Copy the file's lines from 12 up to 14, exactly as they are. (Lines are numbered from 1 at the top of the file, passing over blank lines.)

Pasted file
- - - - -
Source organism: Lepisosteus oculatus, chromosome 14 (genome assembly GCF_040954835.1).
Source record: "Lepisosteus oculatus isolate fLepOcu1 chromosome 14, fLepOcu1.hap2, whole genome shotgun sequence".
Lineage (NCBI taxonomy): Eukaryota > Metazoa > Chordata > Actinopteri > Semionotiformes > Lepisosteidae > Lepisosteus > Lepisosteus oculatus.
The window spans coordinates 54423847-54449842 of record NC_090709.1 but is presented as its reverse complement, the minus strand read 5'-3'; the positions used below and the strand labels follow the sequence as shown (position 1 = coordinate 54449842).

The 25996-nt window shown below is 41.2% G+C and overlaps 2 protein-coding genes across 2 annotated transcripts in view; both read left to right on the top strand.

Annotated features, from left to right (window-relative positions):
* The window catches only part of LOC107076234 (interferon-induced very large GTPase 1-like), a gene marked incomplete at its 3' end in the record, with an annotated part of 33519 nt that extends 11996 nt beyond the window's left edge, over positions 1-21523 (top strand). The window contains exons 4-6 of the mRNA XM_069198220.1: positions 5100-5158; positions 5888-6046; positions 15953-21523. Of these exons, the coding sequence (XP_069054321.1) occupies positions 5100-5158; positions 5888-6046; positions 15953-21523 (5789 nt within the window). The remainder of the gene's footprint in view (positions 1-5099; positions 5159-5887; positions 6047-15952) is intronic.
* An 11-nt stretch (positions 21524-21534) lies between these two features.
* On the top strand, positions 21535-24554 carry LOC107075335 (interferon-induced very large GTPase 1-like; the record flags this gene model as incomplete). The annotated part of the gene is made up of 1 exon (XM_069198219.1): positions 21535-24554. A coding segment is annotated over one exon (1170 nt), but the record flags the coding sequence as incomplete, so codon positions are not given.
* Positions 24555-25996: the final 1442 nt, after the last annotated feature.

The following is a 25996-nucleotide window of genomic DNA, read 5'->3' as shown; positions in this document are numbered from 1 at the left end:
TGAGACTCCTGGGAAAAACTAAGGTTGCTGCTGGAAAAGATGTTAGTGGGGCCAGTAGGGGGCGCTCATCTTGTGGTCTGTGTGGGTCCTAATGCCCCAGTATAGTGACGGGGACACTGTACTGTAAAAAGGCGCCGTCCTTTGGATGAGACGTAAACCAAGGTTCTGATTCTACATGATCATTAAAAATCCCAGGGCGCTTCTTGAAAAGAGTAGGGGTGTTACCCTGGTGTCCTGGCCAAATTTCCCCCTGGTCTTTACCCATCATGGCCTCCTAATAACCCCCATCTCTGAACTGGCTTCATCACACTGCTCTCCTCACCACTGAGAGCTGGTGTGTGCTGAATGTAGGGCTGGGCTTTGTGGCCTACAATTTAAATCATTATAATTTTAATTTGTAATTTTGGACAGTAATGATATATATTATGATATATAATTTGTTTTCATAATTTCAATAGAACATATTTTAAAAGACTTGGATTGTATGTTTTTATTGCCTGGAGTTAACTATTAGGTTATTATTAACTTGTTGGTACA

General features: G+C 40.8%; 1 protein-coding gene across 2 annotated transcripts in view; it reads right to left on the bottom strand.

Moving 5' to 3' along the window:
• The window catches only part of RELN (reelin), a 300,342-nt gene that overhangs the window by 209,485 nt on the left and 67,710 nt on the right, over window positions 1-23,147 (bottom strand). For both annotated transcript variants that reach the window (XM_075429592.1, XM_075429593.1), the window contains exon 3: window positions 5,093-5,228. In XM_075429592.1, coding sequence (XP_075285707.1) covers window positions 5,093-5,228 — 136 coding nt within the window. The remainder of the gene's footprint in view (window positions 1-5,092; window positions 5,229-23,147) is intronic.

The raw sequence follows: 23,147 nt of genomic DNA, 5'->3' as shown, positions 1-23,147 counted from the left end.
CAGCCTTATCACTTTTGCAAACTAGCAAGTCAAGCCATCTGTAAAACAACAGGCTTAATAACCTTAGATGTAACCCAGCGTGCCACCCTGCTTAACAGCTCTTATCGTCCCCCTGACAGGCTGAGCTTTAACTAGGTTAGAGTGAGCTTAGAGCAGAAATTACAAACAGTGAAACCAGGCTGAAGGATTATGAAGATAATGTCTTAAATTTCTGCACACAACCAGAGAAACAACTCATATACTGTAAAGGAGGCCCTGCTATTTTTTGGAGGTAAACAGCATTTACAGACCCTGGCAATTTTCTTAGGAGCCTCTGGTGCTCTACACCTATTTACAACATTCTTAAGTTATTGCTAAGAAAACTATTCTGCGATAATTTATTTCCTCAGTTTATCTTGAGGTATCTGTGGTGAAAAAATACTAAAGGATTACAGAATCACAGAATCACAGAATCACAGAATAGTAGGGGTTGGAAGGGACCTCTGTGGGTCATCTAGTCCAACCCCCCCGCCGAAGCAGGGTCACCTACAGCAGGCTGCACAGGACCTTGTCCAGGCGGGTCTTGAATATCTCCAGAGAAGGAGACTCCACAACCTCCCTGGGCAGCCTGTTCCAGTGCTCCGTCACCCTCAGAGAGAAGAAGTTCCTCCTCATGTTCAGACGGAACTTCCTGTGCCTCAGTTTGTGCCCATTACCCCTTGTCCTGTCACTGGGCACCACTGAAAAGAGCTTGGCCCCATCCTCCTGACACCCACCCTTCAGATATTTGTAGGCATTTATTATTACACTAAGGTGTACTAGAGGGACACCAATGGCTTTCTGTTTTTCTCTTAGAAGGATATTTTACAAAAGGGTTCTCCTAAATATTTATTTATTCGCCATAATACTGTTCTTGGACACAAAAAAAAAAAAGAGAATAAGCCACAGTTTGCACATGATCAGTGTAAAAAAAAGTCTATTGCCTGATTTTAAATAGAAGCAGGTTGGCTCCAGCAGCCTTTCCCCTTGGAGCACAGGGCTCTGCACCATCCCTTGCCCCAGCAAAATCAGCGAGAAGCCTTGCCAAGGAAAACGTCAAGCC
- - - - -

TGAGACTCCTGGGAAAAACTAAGGTTGCTGCTGGAAAAGATGTTAGTGGGGCCAGTAGGGGGCGCTCATCTTGTGGTCTGTGTGGGTCCTAATGCCCCAGTATAGTGACGGGGACACTGTACTGTAAAAAGGCGCCGTCCTTTGGATGAGACGTAAACCAAGGTTCTGATTCTACATGATCATTAAAAATCCCAGGGCGCTTCTTGAAAAGAGTAGGGGTGTTACCCTGGTGTCCTGGCCAAATTTCCCCCTGGTCTTTACCCATCATGGCCTCCTAATAACCCCCATCTCTGAACTGGCTTCATCACACTGCTCTCCTCACCACTGAGAGCTGGTGTGTGCTGAATGTAGGGCTGGGCTTTGTGGCCTACAATTTAAATCATTATAATTTTAATTTGTAATTTTGGACAGTAATGATATATATTATGATATATAATTTGTTTTCATAATTTCAATAGAACATATTTTAAAAGACTTGGATTGTATGTTTTTATTGCCTGGAGTTAACTATTAGGTTATTATTAACTTGTTGGTACA

General features: G+C 40.8%; 1 protein-coding gene across 2 annotated transcripts in view; it reads right to left on the bottom strand.

Moving 5' to 3' along the window: